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. Last Updated: 07/27/2016

Duma Deputies Approve New Rodina as 5th Faction

The State Duma on Friday approved the creation of a new rival nationalist faction, meaning that when the chamber reconvenes in September it will have five factions rather than four, and two of them will be called Rodina.

In its final session before the summer break, the Duma voted by 340 to 26 to register Sergei Baburin's faction of nine deputies under the name Rodina: People's Will -- Socialist United Party of Russia. The name includes the names of two of the three parties that formed the Rodina bloc after the 2003 elections.

Duma Speaker Boris Gryzlov said that neither the law nor the Duma's procedures had spelled out in detail how such conflicts should be resolved.

"We have been engaged in intensive consultations to resolve this legal collision that occurred for the first time in the history of four parliaments," said Oleg Kovalyov, the chairman of the Duma Management Committee.

Baburin, who was ousted earlier this month from Dmitry Rogozin's Rodina faction, said he expected more deputies to join him. "That the right thing has been done and has been done efficiently," Baburin told reporters Friday.

Rogozin called the registration illegal and said he would sue the Duma.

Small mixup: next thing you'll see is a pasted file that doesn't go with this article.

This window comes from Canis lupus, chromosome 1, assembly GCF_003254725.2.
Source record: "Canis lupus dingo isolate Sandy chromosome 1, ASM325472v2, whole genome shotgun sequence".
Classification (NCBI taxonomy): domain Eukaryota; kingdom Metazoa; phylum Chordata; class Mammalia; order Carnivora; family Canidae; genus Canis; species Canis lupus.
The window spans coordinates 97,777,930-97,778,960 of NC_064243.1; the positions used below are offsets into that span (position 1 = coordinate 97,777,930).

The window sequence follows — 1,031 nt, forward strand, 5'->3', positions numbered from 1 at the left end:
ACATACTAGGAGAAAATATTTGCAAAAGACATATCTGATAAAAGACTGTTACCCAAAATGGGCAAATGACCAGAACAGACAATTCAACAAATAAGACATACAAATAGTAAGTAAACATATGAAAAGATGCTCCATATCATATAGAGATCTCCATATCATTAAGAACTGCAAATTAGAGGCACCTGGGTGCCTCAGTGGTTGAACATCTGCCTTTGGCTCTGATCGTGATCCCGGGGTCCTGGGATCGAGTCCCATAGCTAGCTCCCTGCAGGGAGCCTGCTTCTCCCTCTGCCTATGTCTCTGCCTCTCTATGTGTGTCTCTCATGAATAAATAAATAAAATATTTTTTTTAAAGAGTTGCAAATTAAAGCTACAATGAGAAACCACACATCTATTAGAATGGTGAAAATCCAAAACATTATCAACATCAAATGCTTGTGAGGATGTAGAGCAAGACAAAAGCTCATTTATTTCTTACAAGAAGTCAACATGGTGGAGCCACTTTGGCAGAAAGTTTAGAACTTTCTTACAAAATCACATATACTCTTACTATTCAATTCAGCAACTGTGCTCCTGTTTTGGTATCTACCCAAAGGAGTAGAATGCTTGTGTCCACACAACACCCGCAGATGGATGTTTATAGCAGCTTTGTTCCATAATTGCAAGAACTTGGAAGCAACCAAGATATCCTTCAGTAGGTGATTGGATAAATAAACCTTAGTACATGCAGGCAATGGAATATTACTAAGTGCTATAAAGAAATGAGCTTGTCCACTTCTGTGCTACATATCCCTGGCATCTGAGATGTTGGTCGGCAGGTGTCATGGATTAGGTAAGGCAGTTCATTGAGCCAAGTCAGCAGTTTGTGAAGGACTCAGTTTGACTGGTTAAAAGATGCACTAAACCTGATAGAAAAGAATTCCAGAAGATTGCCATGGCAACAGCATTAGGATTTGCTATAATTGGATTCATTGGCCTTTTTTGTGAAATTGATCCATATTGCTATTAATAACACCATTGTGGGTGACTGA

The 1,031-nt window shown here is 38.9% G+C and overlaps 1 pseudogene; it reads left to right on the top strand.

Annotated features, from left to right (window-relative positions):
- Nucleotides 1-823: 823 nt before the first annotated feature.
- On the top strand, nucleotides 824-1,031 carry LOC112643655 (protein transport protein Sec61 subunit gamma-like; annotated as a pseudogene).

"The Duma's procedures are not some underpants that can be washed all the time and remodeled depending on fashion," Rogozin told reporters. He called for Baburin and his supporters to wear ribbons to distinguish them from his own Rodina faction.

"It was not us who wrote and staged this vaudeville, but we had to resolve it somehow," said Oleg Morozov, a senior United Russia deputy.

After Baburin was ousted from the Rodina faction, eight of his supporters also quit the faction and joined Baburin in requesting the Duma to register a new faction. The Management Committee said it had registered the new faction last Tuesday, but on Wednesday, Gryzlov said the registration was premature.

On Thursday, the Duma Council met twice and decided to put the issue to a full Duma vote Friday.

Vladimir Pribylovsky, head of the Panorama think tank, said the split would complicate Rogozin's efforts in fighting elections to regional legislatures. "This is an obvious defeat for Rogozin's Rodina, but it is not fatal," he said.

 On Friday, the Duma passed dozens of other bills in a flurry, including an amendment postponing the introduction of self-rule in local government from January 2006 to January 2009.

It also passed a bill protecting business competition, and voted to release independent deputy Mikhail Zadornov from his duties. A member of the liberal Yabloko party and a former finance minister, Zadornov had submitted his resignation to take up a job as president of Guta Bank.